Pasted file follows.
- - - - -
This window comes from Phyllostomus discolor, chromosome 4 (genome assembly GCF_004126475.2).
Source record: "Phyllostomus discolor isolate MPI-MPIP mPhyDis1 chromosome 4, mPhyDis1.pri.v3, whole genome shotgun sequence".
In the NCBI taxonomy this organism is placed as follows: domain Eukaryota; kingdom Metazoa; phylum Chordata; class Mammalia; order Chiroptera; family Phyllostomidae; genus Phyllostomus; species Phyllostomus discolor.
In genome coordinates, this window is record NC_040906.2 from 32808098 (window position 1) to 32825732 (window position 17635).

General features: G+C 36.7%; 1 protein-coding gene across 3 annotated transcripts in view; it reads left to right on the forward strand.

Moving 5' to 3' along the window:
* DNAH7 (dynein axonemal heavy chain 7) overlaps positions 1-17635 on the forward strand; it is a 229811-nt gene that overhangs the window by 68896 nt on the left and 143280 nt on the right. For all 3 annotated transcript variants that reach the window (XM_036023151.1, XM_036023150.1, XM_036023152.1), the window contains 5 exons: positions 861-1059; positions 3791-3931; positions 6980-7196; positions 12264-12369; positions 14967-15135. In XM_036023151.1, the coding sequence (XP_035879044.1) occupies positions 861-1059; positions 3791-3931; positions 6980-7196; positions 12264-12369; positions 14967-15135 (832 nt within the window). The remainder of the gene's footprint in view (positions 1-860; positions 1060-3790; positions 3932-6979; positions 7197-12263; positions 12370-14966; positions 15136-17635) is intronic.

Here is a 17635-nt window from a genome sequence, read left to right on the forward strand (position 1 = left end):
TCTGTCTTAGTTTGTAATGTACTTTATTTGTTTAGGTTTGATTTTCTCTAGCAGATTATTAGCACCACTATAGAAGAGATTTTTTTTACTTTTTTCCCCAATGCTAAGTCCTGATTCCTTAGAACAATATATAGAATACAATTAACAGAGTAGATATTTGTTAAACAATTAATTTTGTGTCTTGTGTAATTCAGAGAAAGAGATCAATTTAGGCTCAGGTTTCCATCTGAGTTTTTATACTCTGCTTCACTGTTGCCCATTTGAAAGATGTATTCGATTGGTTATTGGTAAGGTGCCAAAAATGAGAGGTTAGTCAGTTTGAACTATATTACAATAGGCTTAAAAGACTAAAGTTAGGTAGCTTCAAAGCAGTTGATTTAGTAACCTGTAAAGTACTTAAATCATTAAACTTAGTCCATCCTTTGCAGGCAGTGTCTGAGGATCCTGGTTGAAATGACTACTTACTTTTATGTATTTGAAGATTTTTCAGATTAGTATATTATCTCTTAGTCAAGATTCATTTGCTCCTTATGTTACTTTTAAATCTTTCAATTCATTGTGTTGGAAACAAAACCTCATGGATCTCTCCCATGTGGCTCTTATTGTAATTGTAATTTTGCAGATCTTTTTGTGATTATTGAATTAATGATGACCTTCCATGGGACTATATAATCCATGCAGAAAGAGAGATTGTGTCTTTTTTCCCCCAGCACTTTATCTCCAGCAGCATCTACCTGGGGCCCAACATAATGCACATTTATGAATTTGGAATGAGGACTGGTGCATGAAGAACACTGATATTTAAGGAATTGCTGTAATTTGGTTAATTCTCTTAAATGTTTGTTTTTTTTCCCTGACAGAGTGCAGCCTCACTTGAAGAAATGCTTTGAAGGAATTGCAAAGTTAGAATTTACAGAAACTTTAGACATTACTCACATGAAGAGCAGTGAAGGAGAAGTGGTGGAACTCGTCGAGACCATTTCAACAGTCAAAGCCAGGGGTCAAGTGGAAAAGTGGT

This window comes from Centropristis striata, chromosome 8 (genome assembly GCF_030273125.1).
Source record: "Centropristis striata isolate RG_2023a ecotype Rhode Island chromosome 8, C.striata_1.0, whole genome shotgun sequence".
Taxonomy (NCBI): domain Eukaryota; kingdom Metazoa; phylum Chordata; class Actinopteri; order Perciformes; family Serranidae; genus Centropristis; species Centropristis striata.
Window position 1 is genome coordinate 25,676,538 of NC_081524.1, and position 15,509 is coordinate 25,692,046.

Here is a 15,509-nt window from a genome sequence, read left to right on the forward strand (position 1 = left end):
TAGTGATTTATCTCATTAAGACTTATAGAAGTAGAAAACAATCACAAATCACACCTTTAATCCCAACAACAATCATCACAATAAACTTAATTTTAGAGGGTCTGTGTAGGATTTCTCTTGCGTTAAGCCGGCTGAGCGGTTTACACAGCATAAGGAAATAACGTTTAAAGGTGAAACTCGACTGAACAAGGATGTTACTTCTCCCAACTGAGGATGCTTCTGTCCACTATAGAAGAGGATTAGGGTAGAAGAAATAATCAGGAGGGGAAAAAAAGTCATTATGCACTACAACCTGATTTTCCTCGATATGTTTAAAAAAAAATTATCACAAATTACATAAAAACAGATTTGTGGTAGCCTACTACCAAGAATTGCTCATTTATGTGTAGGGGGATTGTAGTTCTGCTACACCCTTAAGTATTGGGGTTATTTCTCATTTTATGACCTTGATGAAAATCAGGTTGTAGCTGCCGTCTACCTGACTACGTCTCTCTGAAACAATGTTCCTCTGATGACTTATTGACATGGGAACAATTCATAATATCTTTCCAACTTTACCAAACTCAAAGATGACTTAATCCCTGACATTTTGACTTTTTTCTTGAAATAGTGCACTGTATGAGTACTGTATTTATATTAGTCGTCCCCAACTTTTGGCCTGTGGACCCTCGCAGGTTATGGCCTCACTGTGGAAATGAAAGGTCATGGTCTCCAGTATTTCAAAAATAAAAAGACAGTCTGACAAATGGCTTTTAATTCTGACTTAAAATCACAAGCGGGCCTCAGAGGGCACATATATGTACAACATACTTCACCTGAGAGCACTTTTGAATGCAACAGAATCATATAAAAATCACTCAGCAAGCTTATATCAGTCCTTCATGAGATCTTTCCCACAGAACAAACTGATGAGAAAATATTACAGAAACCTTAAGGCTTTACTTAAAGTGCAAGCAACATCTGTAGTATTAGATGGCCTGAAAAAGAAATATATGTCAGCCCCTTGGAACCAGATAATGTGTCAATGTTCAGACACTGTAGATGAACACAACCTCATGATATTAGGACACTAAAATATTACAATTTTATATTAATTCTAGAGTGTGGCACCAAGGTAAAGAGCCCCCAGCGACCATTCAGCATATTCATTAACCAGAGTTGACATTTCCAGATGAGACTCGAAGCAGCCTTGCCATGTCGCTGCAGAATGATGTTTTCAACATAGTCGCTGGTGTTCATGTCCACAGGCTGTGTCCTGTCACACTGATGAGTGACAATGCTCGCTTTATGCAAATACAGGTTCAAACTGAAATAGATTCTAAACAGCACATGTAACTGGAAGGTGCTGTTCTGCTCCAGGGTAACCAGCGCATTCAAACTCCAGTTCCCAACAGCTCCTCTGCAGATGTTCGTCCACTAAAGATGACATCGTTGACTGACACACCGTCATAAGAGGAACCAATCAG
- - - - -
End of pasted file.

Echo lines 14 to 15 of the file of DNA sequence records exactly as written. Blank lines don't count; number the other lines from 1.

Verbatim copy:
Here is a 15,509-nt window from a genome sequence, read left to right on the forward strand (position 1 = left end):
TAGTGATTTATCTCATTAAGACTTATAGAAGTAGAAAACAATCACAAATCACACCTTTAATCCCAACAACAATCATCACAATAAACTTAATTTTAGAGGGTCTGTGTAGGATTTCTCTTGCGTTAAGCCGGCTGAGCGGTTTACACAGCATAAGGAAATAACGTTTAAAGGTGAAACTCGACTGAACAAGGATGTTACTTCTCCCAACTGAGGATGCTTCTGTCCACTATAGAAGAGGATTAGGGTAGAAGAAATAATCAGGAGGGGAAAAAAAGTCATTATGCACTACAACCTGATTTTCCTCGATATGTTTAAAAAAAAATTATCACAAATTACATAAAAACAGATTTGTGGTAGCCTACTACCAAGAATTGCTCATTTATGTGTAGGGGGATTGTAGTTCTGCTACACCCTTAAGTATTGGGGTTATTTCTCATTTTATGACCTTGATGAAAATCAGGTTGTAGCTGCCGTCTACCTGACTACGTCTCTCTGAAACAATGTTCCTCTGATGACTTATTGACATGGGAACAATTCATAATATCTTTCCAACTTTACCAAACTCAAAGATGACTTAATCCCTGACATTTTGACTTTTTTCTTGAAATAGTGCACTGTATGAGTACTGTATTTATATTAGTCGTCCCCAACTTTTGGCCTGTGGACCCTCGCAGGTTATGGCCTCACTGTGGAAATGAAAGGTCATGGTCTCCAGTATTTCAAAAATAAAAAGACAGTCTGACAAATGGCTTTTAATTCTGACTTAAAATCACAAGCGGGCCTCAGAGGGCACATATATGTACAACATACTTCACCTGAGAGCACTTTTGAATGCAACAGAATCATATAAAAATCACTCAGCAAGCTTATATCAGTCCTTCATGAGATCTTTCCCACAGAACAAACTGATGAGAAAATATTACAGAAACCTTAAGGCTTTACTTAAAGTGCAAGCAACATCTGTAGTATTAGATGGCCTGAAAAAGAAATATATGTCAGCCCCTTGGAACCAGATAATGTGTCAATGTTCAGACACTGTAGATGAACACAACCTCATGATATTAGGACACTAAAATATTACAATTTTATATTAATTCTAGAGTGTGGCACCAAGGTAAAGAGCCCCCAGCGACCATTCAGCATATTCATTAACCAGAGTTGACATTTCCAGATGAGACTCGAAGCAGCCTTGCCATGTCGCTGCAGAATGATGTTTTCAACATAGTCGCTGGTGTTCATGTCCACAGGCTGTGTCCTGTCACACTGATGAGTGACAATGCTCGCTTTATGCAAATACAGGTTCAAACTGAAATAGATTCTAAACAGCACATGTAACTGGAAGGTGCTGTTCTGCTCCAGGGTAACCAGCGCATTCAAACTCCAGTTCCCAACAGCTCCTCTGCAGATGTTCGTCCACTAAAGATGACATCGTTGACTGACACACCGTCATAAGAGGAACCAATCAG